Want Apples? You Need a Vase! | How to Revive an Ancient Apple Tree

Yesterday, I brought out my good old-fashioned method for making applesauce, but there is a journey to actually getting those apple trees to PRODUCE said apples. Over the next few days, I will be sharing you my best tips for growing apple trees and share a little of our experience over several years reviving two ancient apple trees.

First things first -- old fruit trees won't produce very well unless the are pruned and have good air circulation.  Ideally, the best time to prune an apple tree is in late winter/early spring, but if you are dealing with an old tree that has a bunch of clustered branches crossing in the interior of the tree, late spring will work!  That tree needs to BREATHE!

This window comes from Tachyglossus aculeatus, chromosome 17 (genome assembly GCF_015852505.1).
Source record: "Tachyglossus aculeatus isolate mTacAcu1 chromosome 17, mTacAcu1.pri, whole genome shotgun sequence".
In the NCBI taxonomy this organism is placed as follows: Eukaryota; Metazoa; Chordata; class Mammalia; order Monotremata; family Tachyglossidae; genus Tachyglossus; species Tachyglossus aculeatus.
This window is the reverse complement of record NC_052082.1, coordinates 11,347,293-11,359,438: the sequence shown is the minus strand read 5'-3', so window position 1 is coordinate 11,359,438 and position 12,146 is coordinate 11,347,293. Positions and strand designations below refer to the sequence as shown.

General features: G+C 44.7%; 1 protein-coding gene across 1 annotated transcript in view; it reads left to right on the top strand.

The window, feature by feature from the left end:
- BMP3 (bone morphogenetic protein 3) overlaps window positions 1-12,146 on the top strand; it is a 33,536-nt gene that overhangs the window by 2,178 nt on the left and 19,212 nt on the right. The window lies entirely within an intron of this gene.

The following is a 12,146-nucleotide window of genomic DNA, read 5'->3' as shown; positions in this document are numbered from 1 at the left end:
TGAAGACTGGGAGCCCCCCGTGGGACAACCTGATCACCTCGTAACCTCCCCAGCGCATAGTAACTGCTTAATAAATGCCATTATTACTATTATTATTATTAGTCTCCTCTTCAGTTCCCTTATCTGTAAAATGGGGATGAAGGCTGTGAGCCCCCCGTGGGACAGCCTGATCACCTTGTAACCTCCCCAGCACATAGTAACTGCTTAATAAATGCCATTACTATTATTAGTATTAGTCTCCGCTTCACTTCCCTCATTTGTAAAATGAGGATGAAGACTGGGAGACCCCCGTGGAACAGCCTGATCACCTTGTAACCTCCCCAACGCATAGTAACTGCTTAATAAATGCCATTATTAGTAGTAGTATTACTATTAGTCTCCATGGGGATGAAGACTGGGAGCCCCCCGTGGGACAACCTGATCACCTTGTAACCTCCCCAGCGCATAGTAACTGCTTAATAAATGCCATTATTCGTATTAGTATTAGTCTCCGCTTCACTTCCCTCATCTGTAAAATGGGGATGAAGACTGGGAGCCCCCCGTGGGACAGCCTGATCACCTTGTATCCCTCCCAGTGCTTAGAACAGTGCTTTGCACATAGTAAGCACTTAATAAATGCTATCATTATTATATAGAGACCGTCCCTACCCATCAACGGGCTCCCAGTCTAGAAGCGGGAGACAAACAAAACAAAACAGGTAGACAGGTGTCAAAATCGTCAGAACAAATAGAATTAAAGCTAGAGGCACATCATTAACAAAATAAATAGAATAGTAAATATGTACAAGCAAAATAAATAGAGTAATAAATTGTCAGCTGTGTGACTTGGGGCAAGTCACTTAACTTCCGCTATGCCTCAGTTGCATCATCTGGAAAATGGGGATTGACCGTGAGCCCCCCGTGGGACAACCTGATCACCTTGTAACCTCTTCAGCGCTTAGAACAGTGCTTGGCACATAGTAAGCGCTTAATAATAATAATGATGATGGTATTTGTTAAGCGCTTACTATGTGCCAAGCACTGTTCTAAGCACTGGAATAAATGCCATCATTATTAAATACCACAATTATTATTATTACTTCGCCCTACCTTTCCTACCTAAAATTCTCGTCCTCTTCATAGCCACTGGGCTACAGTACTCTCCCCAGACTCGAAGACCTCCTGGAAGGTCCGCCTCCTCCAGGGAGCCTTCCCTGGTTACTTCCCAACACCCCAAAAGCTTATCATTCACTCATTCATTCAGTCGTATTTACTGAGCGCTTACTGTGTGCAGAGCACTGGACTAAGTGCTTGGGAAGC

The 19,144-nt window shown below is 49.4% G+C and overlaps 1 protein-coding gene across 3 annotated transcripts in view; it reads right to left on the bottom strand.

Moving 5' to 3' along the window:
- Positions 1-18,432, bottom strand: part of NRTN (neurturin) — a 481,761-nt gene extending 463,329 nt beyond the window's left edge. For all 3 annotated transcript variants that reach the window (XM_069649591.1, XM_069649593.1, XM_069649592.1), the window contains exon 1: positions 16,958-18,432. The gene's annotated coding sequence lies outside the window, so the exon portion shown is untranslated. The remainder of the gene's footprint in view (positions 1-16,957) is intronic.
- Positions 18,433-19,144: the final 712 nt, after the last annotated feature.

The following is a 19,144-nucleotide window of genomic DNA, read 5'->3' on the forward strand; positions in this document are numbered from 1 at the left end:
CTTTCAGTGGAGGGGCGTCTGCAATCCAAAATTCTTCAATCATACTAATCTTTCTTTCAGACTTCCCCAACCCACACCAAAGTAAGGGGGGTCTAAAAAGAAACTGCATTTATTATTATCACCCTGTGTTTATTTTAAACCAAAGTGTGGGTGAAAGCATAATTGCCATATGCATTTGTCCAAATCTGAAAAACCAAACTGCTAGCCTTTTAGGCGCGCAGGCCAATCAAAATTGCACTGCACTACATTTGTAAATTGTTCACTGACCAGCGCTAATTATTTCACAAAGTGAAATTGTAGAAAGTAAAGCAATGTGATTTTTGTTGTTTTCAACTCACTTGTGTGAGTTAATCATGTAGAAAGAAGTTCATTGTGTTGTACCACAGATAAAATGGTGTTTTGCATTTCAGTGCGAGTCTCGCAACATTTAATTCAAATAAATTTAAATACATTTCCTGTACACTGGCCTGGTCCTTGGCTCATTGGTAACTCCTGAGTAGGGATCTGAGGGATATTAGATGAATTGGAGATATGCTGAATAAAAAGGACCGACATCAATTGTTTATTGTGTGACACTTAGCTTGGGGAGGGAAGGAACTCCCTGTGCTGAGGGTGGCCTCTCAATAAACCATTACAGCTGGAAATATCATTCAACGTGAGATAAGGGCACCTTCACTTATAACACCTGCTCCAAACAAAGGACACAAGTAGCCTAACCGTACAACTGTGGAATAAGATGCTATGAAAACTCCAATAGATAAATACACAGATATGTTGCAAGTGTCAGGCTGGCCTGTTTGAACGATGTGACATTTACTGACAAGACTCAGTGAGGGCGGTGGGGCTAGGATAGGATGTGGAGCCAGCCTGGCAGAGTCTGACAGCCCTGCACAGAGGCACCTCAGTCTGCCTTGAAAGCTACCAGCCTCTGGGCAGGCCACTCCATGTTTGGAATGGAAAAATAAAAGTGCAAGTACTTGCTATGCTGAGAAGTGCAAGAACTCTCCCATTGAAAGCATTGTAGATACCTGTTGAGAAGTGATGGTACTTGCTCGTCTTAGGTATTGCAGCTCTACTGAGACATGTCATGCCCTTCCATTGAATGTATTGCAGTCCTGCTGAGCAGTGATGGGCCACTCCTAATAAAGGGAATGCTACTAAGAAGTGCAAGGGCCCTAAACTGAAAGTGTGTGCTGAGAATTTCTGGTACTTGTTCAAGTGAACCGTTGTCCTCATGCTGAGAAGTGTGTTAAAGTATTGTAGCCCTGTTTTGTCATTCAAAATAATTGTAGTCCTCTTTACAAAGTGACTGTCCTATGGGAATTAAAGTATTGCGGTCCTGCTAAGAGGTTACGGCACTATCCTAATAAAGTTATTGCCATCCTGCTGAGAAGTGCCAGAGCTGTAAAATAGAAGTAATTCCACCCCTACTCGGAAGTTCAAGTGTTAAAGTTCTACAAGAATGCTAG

When we first moved into our home, we had two old apple trees that were literally just masses of branches.  The apples that year were weak to say the least.  Over the next two years, pruning was top of our to-do list.  This year, we are almost there with this tree closest to the house.  We have taken out 3-4 medium-large branches each year and now we have a nice open middle of the tree -- the "vase".  Pruning more than this might have harmed the tree, so be ruthless with pruning, but stretch it out if the tree is really bad!

See the 6 branches that all face outwards, forming a vase?  
Every branch in the tree now grows outwards so the leaves can get to the sun and apples will grow!
Bring on the blossoms!

Questions?  Just ask!